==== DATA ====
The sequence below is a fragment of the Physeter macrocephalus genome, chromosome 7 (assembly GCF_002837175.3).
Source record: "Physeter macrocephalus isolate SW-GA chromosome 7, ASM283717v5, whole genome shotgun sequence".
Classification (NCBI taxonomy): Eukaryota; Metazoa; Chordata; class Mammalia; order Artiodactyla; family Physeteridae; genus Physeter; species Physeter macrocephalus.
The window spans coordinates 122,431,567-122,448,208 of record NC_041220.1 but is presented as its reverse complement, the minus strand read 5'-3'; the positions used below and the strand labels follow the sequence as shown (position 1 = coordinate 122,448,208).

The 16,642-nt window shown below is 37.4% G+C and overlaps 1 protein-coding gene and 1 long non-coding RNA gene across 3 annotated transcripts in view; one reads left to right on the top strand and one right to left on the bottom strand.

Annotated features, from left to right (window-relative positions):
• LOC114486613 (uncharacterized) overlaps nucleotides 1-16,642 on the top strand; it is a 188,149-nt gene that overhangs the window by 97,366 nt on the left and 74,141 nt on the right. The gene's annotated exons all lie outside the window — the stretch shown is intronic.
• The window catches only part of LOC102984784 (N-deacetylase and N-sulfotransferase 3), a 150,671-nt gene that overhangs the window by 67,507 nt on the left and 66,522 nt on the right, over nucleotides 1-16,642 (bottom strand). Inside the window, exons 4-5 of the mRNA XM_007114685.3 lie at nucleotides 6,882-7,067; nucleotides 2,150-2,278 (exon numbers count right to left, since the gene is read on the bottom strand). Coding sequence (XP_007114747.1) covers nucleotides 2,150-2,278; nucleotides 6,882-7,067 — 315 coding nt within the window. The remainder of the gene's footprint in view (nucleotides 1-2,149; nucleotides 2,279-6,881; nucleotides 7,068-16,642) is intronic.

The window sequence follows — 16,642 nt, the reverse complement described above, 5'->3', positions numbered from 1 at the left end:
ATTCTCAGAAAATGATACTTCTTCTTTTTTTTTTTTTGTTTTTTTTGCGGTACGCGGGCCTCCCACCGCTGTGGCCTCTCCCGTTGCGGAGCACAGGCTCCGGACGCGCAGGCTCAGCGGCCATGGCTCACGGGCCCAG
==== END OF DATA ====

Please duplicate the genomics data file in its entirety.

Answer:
The sequence below is a fragment of the Physeter macrocephalus genome, chromosome 7 (assembly GCF_002837175.3).
Source record: "Physeter macrocephalus isolate SW-GA chromosome 7, ASM283717v5, whole genome shotgun sequence".
Classification (NCBI taxonomy): Eukaryota; Metazoa; Chordata; class Mammalia; order Artiodactyla; family Physeteridae; genus Physeter; species Physeter macrocephalus.
The window spans coordinates 122,431,567-122,448,208 of record NC_041220.1 but is presented as its reverse complement, the minus strand read 5'-3'; the positions used below and the strand labels follow the sequence as shown (position 1 = coordinate 122,448,208).

The 16,642-nt window shown below is 37.4% G+C and overlaps 1 protein-coding gene and 1 long non-coding RNA gene across 3 annotated transcripts in view; one reads left to right on the top strand and one right to left on the bottom strand.

Annotated features, from left to right (window-relative positions):
• LOC114486613 (uncharacterized) overlaps nucleotides 1-16,642 on the top strand; it is a 188,149-nt gene that overhangs the window by 97,366 nt on the left and 74,141 nt on the right. The gene's annotated exons all lie outside the window — the stretch shown is intronic.
• The window catches only part of LOC102984784 (N-deacetylase and N-sulfotransferase 3), a 150,671-nt gene that overhangs the window by 67,507 nt on the left and 66,522 nt on the right, over nucleotides 1-16,642 (bottom strand). Inside the window, exons 4-5 of the mRNA XM_007114685.3 lie at nucleotides 6,882-7,067; nucleotides 2,150-2,278 (exon numbers count right to left, since the gene is read on the bottom strand). Coding sequence (XP_007114747.1) covers nucleotides 2,150-2,278; nucleotides 6,882-7,067 — 315 coding nt within the window. The remainder of the gene's footprint in view (nucleotides 1-2,149; nucleotides 2,279-6,881; nucleotides 7,068-16,642) is intronic.

The window sequence follows — 16,642 nt, the reverse complement described above, 5'->3', positions numbered from 1 at the left end:
ATTCTCAGAAAATGATACTTCTTCTTTTTTTTTTTTTGTTTTTTTTGCGGTACGCGGGCCTCCCACCGCTGTGGCCTCTCCCGTTGCGGAGCACAGGCTCCGGACGCGCAGGCTCAGCGGCCATGGCTCACGGGCCCAG